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Monday, April 15, 2024
Writer’s Circle: Naming Evil


My father recognized his name immediately. But that wasn’t surprising. As a holocaust survivor, having fought in the resistance during World War Two, and arriving in Canada in 1952 when anti-Semitism was a fact of life, remaining politically aware was a matter of survival.

But I spent my formative years in the 1960s and early 70s when social change was the mantra of every respectable young person. They were weird and wonderful times; youth were hyper critical of traditional institutions but oddly innocent and optimistic at the same time. Civil rights protests, peace demonstrations, and women’s rights marches filled the growing media presence in our lives, and in our consciousness. And maybe that’s what also made us feel arrogant, worldly, and self-righteous beyond our experience or real understanding of the world.

The name belonged to a man that was in my Sociology class at the University of Toronto. He was older than the rest of us; gaunt, sullen, and weary. He was also in my tutorial group with whom our left leaning Italian TA loved to challenge us, and we rose to the occasion, often continuing our debate at the local pub after our sessions ended. It was on these occasions we learned that the man liked to drink, ultimately ranting and raving about unidentified enemies, tricksters who robbed him of his pride and power, and governments that conspired against their citizens. The day after one of these outbursts, the man hesitantly came into our lecture hall and asked if he could sit with me. John expressed his desire to get to know me better and hoped that he had not offended me. He looked pitiful, and although he was at least six feet tall, he appeared slight and vulnerable.

But when I asked him why he thought he offended me, the power of his name left me speechless. At first, I thought the name was just a coincidence but he unabashedly confirmed he was the John Beattie, the founder of the Canadian Nazi party, and the man responsible for the re-emergence of organized neo-Nazi activity in Canada since its demise after World War two. He was the man The Toronto Star recently claimed was the most hated in Canada.

I remember fumbling over my words. “I’m Jewish,” I declared. “My parents are holocaust survivors and I don’t want to know you, I know everything I need to about you.”

He nodded in agreement. “I’ve abandoned Nazism and have disbanded the party,” he claimed. “I’ve been beaten up numerous times, served six months in prison, and am considered social pariah.”  He went on to tell me that he has been consumed by self-loathing and the only relief he has found was at the bottom of a bottle. John also was eager to let me know that he was actually not a racist but foolishly allowed himself to be used as a pawn.  He was ashamed to admit that ‘they’ simply made him an offer he couldn’t refuse.

I felt disgusted. “What do you want from me,” I demanded.

“I don’t really know,” he said quietly.  “Maybe I just wanted you to know who I am, just a damaged human being, not a demon.” He stood and went to sit at the back of the lecture hall.

John and I spoke a few more times that semester. I saw him as an impotent being that had made a terrible mistake. I didn’t particularly like him but there were times I pitied him.

I can still remember that sanctimonious sigh I often released when my father spoke about the real prejudice and hatred that still existed in the world, and his warning not to confuse idealism with naiveté.  But the day I brought that name into our house I saw a look that rarely crossed my father’s face; not anger or frustration or resentment or even the sadness that sometimes overcame him. It was an expression of utter defeat. It first shocked me, then cut me to my core, and finally angered me, all within an instant.  It was more than a simple rejection of my ideas but a look of utter failure in him not being able to raise a daughter of whom he could be proud.  I experienced a whole life worth of insecurities in a single moment; coursing through my veins like a violent storm.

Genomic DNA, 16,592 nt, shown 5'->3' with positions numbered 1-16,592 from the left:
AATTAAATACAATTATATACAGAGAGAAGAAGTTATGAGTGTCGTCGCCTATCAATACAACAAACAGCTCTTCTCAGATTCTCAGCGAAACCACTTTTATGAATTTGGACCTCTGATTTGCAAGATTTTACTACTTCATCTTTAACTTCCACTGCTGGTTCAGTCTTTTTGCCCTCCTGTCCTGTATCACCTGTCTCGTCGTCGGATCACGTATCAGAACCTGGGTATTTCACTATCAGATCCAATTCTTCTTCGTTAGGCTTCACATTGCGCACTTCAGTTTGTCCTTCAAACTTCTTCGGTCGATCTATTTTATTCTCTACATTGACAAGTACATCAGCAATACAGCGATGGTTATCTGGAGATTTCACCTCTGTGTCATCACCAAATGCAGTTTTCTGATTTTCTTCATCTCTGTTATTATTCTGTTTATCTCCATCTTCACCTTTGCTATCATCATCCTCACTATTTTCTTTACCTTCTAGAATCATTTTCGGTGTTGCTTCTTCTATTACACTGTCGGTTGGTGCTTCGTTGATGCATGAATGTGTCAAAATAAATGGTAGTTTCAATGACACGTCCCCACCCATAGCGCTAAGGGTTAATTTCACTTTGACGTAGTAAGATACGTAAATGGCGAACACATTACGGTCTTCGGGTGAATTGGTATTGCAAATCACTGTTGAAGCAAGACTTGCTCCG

When I told my father that I met John and of his story about a conspiracy, how pathetic he was, and how I believed he was paying for his mistakes, it was my father who was now speechless; visibly crushed. He shook his head. “After everything, you’ve learned nothing,” he mumbled and walked away.

I was sure that it was him that couldn’t possibly understand, that it was his hate that coloured his judgement, and that he was living in the past. I convinced myself that I resided in a new world that he simply couldn’t comprehend.

My father passed away after a long battle with Alzheimer’s. Shortly after his death I came across an article about John Beattie. He was running for office, as the deputy reeve in Minden, Ontario. The article stated that while Beattie claimed to renounce Nazism in 1972, he continued to promote his racist views; on his radio show, on YouTube and other forums where he spreads hate. He also hosted ‘Aryan Festivals’ at his home which celebrated the growth of white pride.

I now know why my father experienced such disappointment when I spoke of John Beattie. He had learned the hard lesson that he had hoped I would have understood. If we confuse ourselves by believing that atrocities are only committed by monsters that are very different from ourselves, we can more easily abdicate our responsibility or fail to act. “Never again” can’t be achieved if we don’t remain vigilant. The Holocaust as all genocides, all terrorism, is not an accident in history or an aberration. They are manmade and we must not shy away from identifying or make excuses for evil wherever it may exist.

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